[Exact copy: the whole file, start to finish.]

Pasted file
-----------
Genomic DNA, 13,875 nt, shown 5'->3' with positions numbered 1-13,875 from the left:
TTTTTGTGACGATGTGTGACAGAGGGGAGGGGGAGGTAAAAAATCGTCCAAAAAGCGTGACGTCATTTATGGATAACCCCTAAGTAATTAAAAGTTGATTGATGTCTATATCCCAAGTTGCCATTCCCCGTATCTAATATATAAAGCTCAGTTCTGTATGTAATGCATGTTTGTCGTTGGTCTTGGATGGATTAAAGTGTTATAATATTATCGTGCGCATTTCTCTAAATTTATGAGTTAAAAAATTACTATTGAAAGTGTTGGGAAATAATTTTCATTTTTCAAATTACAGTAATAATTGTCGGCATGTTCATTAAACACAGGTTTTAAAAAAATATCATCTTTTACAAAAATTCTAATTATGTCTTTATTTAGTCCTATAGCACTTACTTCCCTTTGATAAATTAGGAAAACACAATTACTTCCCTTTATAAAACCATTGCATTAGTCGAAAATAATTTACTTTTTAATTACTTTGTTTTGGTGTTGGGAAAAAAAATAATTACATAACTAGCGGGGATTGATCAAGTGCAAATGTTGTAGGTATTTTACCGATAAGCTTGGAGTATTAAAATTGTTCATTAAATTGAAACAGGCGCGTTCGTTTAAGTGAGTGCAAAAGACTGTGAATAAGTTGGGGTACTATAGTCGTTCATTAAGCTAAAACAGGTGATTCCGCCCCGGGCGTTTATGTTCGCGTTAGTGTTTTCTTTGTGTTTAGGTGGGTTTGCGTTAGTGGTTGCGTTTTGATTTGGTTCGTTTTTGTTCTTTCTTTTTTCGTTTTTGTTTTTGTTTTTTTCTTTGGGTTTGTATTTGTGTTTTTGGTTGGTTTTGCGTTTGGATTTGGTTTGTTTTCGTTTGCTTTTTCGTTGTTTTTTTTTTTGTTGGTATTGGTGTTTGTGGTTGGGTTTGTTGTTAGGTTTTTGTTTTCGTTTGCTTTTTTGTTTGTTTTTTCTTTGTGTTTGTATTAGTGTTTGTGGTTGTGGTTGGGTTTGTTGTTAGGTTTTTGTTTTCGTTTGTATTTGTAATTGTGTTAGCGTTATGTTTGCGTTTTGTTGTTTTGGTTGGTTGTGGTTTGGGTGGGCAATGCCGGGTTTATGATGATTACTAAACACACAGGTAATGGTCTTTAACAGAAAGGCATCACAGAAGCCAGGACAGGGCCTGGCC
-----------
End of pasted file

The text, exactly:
Genomic DNA, 13,875 nt, shown 5'->3' with positions numbered 1-13,875 from the left:
TTTTTGTGACGATGTGTGACAGAGGGGAGGGGGAGGTAAAAAATCGTCCAAAAAGCGTGACGTCATTTATGGATAACCCCTAAGTAATTAAAAGTTGATTGATGTCTATATCCCAAGTTGCCATTCCCCGTATCTAATATATAAAGCTCAGTTCTGTATGTAATGCATGTTTGTCGTTGGTCTTGGATGGATTAAAGTGTTATAATATTATCGTGCGCATTTCTCTAAATTTATGAGTTAAAAAATTACTATTGAAAGTGTTGGGAAATAATTTTCATTTTTCAAATTACAGTAATAATTGTCGGCATGTTCATTAAACACAGGTTTTAAAAAAATATCATCTTTTACAAAAATTCTAATTATGTCTTTATTTAGTCCTATAGCACTTACTTCCCTTTGATAAATTAGGAAAACACAATTACTTCCCTTTATAAAACCATTGCATTAGTCGAAAATAATTTACTTTTTAATTACTTTGTTTTGGTGTTGGGAAAAAAAATAATTACATAACTAGCGGGGATTGATCAAGTGCAAATGTTGTAGGTATTTTACCGATAAGCTTGGAGTATTAAAATTGTTCATTAAATTGAAACAGGCGCGTTCGTTTAAGTGAGTGCAAAAGACTGTGAATAAGTTGGGGTACTATAGTCGTTCATTAAGCTAAAACAGGTGATTCCGCCCCGGGCGTTTATGTTCGCGTTAGTGTTTTCTTTGTGTTTAGGTGGGTTTGCGTTAGTGGTTGCGTTTTGATTTGGTTCGTTTTTGTTCTTTCTTTTTTCGTTTTTGTTTTTGTTTTTTTCTTTGGGTTTGTATTTGTGTTTTTGGTTGGTTTTGCGTTTGGATTTGGTTTGTTTTCGTTTGCTTTTTCGTTGTTTTTTTTTTTGTTGGTATTGGTGTTTGTGGTTGGGTTTGTTGTTAGGTTTTTGTTTTCGTTTGCTTTTTTGTTTGTTTTTTCTTTGTGTTTGTATTAGTGTTTGTGGTTGTGGTTGGGTTTGTTGTTAGGTTTTTGTTTTCGTTTGTATTTGTAATTGTGTTAGCGTTATGTTTGCGTTTTGTTGTTTTGGTTGGTTGTGGTTTGGGTGGGCAATGCCGGGTTTATGATGATTACTAAACACACAGGTAATGGTCTTTAACAGAAAGGCATCACAGAAGCCAGGACAGGGCCTGGCC